Salt Awareness Week

January 22, 2024 This past week was Winter Salt Awareness week. Allison Madison, Program Manager for Wisconsin SaltWIse hosted an excellent series of YouTube livestreamed mini-lectures on various topics around winter de-icing salt use. To view the series, visit SaltWISe Winter Salt Awareness week.

With the recent snowfall, you may have used de-icing salt products to keep driveways and sidewalks clear. Excess de-icing salts can damage soils, lakes and streams. It also is hard on the paws of our furry friends out on their daily walks. The City of Madison also passed a new ordinance regarding salt use in December 2022. Under new rules, property owners must limit salt use to only what is needed and have to remove any excess salt left behind on the sidewalk once the snow and ice are gone. Remember that salt is not effective in temperatures below 15°F, so don’t apply unless temperatures are above that level. Chloride is a permanent pollutant and sodium can affect the soil and plant material. It just takes one teaspoon of salt to pollute a five-gallon bucket of water.. It also is hard on the paws of our furry friends out on their daily walks. Excess sodium in soil leads to reduced water infiltration and soil compaction, among other things. It also gets into our drinking water wells.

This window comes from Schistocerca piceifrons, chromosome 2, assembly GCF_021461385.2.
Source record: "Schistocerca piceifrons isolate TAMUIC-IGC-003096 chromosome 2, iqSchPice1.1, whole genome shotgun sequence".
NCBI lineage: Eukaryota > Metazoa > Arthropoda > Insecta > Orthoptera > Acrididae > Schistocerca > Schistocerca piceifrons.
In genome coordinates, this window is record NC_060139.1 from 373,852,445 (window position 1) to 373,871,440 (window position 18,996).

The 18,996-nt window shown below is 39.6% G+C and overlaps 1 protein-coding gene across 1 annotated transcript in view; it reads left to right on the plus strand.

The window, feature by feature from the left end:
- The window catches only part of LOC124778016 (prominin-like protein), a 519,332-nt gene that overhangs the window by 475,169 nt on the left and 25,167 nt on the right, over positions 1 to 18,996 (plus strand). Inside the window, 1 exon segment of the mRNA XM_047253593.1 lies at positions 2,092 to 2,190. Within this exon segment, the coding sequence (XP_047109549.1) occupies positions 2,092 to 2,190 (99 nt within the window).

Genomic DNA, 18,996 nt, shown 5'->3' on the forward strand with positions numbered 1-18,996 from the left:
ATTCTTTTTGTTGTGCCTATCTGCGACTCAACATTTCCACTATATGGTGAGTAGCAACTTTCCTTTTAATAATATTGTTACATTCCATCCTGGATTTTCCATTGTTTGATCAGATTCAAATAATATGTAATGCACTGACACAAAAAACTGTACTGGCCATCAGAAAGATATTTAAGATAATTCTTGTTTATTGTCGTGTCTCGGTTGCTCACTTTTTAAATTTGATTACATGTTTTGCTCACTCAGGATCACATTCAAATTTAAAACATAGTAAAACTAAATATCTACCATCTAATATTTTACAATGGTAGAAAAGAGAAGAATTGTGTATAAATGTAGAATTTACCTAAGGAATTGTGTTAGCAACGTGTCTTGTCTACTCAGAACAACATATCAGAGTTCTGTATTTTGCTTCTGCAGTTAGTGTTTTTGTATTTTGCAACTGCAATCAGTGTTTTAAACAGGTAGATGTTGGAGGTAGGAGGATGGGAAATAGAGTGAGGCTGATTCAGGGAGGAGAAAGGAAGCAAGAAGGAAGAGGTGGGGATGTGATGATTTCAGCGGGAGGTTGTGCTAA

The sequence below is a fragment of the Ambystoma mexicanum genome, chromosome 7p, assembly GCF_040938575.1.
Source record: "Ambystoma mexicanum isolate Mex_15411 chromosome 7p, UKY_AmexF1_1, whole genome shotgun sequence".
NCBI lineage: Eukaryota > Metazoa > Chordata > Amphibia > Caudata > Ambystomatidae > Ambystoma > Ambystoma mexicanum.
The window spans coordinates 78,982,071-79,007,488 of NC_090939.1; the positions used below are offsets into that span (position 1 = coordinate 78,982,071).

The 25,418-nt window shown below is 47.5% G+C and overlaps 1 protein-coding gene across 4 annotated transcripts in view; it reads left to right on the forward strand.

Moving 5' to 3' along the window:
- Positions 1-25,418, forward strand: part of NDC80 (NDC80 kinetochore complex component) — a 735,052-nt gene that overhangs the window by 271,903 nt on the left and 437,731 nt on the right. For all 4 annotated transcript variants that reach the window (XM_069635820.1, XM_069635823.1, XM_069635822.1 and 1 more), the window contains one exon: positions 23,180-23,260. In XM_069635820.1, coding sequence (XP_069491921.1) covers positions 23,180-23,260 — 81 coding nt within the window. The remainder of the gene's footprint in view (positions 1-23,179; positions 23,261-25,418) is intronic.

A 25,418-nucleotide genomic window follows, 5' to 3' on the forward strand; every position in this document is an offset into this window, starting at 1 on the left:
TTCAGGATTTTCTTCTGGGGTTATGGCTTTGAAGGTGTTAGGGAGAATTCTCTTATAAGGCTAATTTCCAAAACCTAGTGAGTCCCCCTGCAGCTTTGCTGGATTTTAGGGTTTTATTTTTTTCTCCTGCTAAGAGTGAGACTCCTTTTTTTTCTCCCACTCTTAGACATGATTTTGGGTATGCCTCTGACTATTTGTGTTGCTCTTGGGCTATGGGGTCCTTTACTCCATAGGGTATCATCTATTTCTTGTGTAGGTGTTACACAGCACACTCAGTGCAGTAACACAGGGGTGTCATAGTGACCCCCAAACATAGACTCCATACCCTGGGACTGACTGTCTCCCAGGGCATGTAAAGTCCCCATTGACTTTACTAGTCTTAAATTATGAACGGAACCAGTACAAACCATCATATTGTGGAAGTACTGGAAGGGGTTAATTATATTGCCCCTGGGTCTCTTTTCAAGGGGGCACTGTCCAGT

This cup contains enough rock salt to cover 10 sidewalk squares

The U.S. uses 20 million tons of salt each year. About 40 percent of that is road salt. And up to 40% of the applied salt granules can bounce off target when applied (they don’t stay on the road). The City of Madison Public Works Department uses various techniques, such as spraying liquid brine instead of salt pellets to reduce salt use. Liquid brine is about 30% salt, and 70% water which reduces salt use dramatically and does not spread into storm drains by bouncing off the roads as it is applied.

Salt build-up in the soil can eventually stunt or kill plants. Evergreens in particular can be damaged or killed by salt pellets or spray tossed up by snow blowers or shovels. Plants constantly receiving salt spray from passing vehicles are especially prone to damage. Some symptoms include dead twigs (or dead needles on evergreens), leaves with brown margins (usually seen early in spring), dead buds and formation of ‘brooms’ (tight clusters of short twigs) on branch ends. Brooming is especially obvious on trees next to highways. If salting is necessary near plants, mix de-icing salt with sand or use an alternative product such as calcium chloride. Dr. Laura Jull of the UW-Madison Horticulture Department wrote a publication titled ‘Winter Salt Injury and Salt-Tolerant Landscape Plants’ on the effects of salt on woody plants and salt tolerant plants that is available online at Wisconsin Horticulture . Type ‘salt’ into the search box to access it.

If you hire a private company to help with winter maintenance, encourage them to get certified though Madison’s Winter Salt Certification Program.

For more information on de-icing salt visit .

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